WILFERT v. PETERS.
An action for damages in which the defendant was charged with malpractice. The averment was denied, and it was alleged that plaintiff's failure to follow defendant's instructions proximately contributed to his injury. A jury returned a verdict for the defendant, and the plaintiff has appealed from the judgment entered thereon.
The sufficiency of the evidence to support the verdict is conceded, but it is contended that certain of the court's instructions were prejudicially erroneous.
The jury was fully and correctly instructed on the subjects of contributory negligence, the burden of proof, and proximate cause, but in instructions which followed the court, referring to the contributory negligence rule, omitted to state that such negligence in order to bar a recovery must have proximately contributed to the damage complained of; and with respect to the quantum of proof necessary in this connection used the word “satisfaction.” As part of another instruction it was stated that the plaintiff must prove want of contributory negligence. These instructions were, as held in cases cited by plaintiff, erroneous; and in several instances such errors were in the circumstances considered sufficient to justify a reversal. After an examination of the whole record, however, and in view of the fact that the jury was correctly instructed as to the rules mentioned, we are not convinced that the errors complained of were prejudicial to a degree which fairly supports the conclusion that there was a miscarriage of justice.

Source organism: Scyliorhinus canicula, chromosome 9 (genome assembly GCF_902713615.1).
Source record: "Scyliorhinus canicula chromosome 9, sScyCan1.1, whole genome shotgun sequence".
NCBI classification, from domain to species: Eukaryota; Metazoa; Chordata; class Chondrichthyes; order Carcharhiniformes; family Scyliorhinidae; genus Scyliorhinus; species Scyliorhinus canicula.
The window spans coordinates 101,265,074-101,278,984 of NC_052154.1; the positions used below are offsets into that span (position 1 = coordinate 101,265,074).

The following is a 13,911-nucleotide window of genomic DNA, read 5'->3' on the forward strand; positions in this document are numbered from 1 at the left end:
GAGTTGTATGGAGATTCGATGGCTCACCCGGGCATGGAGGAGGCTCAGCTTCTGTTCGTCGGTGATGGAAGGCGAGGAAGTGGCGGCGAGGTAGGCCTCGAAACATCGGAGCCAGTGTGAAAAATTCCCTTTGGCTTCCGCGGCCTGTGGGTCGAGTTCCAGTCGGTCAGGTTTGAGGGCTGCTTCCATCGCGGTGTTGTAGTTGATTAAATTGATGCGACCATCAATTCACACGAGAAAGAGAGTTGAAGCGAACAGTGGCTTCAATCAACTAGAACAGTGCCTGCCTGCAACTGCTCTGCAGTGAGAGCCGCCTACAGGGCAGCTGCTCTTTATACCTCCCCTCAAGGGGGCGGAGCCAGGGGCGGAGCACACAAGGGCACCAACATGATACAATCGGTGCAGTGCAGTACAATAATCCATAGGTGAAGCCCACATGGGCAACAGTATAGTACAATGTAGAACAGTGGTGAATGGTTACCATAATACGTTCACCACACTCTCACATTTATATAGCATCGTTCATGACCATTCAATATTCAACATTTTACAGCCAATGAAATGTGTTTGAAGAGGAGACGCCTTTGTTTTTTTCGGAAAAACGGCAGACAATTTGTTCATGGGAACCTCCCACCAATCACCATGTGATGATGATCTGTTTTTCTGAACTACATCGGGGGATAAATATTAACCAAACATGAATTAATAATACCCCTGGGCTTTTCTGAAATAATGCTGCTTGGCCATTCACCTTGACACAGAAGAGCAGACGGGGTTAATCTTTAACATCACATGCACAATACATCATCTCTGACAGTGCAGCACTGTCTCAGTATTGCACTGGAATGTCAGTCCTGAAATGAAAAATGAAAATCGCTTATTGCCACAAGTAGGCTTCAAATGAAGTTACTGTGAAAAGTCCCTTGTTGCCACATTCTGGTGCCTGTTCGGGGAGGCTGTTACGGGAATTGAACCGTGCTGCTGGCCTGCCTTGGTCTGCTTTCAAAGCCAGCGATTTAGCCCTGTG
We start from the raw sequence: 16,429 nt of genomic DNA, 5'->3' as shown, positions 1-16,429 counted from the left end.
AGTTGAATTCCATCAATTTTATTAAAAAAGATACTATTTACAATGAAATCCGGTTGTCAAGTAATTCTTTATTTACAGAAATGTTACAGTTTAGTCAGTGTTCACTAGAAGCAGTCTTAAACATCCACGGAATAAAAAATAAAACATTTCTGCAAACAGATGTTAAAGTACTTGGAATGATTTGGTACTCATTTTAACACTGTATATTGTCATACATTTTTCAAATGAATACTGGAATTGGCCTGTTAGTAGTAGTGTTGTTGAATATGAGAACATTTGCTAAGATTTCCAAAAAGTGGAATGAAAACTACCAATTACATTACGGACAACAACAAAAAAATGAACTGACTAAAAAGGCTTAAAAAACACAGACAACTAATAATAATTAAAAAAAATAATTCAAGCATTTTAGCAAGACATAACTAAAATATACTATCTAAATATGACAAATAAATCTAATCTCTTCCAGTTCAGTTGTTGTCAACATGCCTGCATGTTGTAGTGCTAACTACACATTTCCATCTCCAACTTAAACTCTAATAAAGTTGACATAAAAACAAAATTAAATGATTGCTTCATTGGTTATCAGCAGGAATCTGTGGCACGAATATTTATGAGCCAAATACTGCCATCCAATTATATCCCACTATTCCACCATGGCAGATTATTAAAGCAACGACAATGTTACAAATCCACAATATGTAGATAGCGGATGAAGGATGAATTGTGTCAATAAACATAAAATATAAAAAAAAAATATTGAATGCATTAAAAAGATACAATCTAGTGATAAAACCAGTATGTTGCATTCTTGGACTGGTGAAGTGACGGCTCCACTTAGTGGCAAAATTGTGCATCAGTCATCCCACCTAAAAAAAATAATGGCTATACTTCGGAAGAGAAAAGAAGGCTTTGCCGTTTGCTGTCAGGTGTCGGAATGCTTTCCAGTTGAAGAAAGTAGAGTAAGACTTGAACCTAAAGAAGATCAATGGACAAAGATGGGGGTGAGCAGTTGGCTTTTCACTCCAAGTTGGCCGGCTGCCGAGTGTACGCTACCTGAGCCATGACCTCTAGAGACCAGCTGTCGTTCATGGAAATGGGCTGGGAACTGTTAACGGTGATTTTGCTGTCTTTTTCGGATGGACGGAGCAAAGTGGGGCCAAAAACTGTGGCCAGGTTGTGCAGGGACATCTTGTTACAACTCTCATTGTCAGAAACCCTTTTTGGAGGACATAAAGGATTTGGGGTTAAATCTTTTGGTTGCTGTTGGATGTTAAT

The judgment is affirmed.